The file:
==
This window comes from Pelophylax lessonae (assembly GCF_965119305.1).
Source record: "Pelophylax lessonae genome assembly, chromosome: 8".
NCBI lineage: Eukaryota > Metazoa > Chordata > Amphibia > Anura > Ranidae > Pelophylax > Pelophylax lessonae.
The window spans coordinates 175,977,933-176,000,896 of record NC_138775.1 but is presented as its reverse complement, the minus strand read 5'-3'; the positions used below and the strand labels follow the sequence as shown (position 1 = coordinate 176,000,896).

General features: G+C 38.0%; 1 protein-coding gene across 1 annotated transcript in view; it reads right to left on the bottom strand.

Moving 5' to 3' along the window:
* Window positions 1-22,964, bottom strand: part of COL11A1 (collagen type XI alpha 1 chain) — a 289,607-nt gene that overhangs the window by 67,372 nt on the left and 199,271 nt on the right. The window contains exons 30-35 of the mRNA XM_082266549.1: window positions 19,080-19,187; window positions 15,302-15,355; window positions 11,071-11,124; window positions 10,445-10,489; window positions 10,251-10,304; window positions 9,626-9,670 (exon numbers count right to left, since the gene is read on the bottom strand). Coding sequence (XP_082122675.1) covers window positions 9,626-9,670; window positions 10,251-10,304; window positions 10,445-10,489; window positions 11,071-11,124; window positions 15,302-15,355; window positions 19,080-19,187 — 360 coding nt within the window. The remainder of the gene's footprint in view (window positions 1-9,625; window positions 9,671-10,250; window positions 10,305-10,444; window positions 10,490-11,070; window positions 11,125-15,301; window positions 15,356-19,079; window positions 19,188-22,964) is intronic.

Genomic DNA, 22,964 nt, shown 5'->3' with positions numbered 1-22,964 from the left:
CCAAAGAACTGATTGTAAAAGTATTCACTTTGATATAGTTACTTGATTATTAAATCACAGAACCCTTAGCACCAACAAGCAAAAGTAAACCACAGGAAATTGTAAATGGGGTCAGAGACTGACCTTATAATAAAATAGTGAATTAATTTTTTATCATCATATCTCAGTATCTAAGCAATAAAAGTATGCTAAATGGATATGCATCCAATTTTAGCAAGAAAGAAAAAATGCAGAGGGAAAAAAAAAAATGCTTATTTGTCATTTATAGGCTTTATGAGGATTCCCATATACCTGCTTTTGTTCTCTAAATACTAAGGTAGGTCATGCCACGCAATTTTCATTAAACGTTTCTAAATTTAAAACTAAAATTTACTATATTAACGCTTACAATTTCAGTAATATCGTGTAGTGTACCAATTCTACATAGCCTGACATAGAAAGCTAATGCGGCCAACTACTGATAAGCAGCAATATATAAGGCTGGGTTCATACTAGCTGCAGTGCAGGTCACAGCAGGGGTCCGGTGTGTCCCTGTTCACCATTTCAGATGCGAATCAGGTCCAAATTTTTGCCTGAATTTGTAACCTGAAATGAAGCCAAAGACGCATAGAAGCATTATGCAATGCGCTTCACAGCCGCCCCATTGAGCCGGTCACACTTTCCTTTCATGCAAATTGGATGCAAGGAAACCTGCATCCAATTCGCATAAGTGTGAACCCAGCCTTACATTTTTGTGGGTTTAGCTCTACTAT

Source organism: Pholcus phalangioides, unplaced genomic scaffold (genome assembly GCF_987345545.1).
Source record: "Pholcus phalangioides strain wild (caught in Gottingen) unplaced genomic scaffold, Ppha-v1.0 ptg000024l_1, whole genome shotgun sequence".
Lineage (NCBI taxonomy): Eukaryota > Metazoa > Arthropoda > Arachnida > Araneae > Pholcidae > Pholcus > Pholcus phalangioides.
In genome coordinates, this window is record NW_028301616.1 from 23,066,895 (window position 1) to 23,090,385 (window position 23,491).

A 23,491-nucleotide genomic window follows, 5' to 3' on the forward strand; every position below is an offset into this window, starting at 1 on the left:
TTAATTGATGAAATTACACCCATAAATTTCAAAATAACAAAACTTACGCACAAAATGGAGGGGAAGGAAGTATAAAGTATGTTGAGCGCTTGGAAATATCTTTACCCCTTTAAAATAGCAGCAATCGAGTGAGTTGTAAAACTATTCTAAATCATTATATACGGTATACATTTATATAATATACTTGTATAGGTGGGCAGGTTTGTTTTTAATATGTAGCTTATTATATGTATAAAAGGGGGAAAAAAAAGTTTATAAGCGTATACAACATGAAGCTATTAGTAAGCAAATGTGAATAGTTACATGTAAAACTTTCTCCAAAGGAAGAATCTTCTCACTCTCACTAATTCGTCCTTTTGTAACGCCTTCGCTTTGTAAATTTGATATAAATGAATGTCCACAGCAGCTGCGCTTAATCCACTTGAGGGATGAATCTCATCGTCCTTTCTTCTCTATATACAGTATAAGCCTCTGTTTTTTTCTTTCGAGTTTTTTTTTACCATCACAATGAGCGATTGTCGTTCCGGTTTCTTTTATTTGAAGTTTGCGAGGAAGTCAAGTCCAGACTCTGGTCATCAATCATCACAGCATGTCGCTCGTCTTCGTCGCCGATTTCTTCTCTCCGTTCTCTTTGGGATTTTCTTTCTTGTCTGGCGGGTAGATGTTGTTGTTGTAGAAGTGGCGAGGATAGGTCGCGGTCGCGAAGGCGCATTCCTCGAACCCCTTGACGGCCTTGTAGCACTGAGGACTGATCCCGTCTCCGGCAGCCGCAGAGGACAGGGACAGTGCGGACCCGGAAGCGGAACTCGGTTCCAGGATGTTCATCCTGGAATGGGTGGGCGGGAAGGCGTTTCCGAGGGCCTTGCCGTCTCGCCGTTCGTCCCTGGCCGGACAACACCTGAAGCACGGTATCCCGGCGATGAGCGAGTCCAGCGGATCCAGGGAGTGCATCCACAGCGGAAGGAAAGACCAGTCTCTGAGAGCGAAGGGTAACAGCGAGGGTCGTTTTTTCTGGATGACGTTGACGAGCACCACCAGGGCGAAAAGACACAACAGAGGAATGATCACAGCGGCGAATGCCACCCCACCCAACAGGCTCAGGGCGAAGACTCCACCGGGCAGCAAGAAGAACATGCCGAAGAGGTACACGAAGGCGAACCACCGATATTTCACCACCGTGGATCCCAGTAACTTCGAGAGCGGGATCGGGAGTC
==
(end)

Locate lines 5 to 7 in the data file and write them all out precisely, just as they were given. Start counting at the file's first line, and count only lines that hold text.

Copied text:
General features: G+C 38.0%; 1 protein-coding gene across 1 annotated transcript in view; it reads right to left on the bottom strand.

Moving 5' to 3' along the window:
* Window positions 1-22,964, bottom strand: part of COL11A1 (collagen type XI alpha 1 chain) — a 289,607-nt gene that overhangs the window by 67,372 nt on the left and 199,271 nt on the right. The window contains exons 30-35 of the mRNA XM_082266549.1: window positions 19,080-19,187; window positions 15,302-15,355; window positions 11,071-11,124; window positions 10,445-10,489; window positions 10,251-10,304; window positions 9,626-9,670 (exon numbers count right to left, since the gene is read on the bottom strand). Coding sequence (XP_082122675.1) covers window positions 9,626-9,670; window positions 10,251-10,304; window positions 10,445-10,489; window positions 11,071-11,124; window positions 15,302-15,355; window positions 19,080-19,187 — 360 coding nt within the window. The remainder of the gene's footprint in view (window positions 1-9,625; window positions 9,671-10,250; window positions 10,305-10,444; window positions 10,490-11,070; window positions 11,125-15,301; window positions 15,356-19,079; window positions 19,188-22,964) is intronic.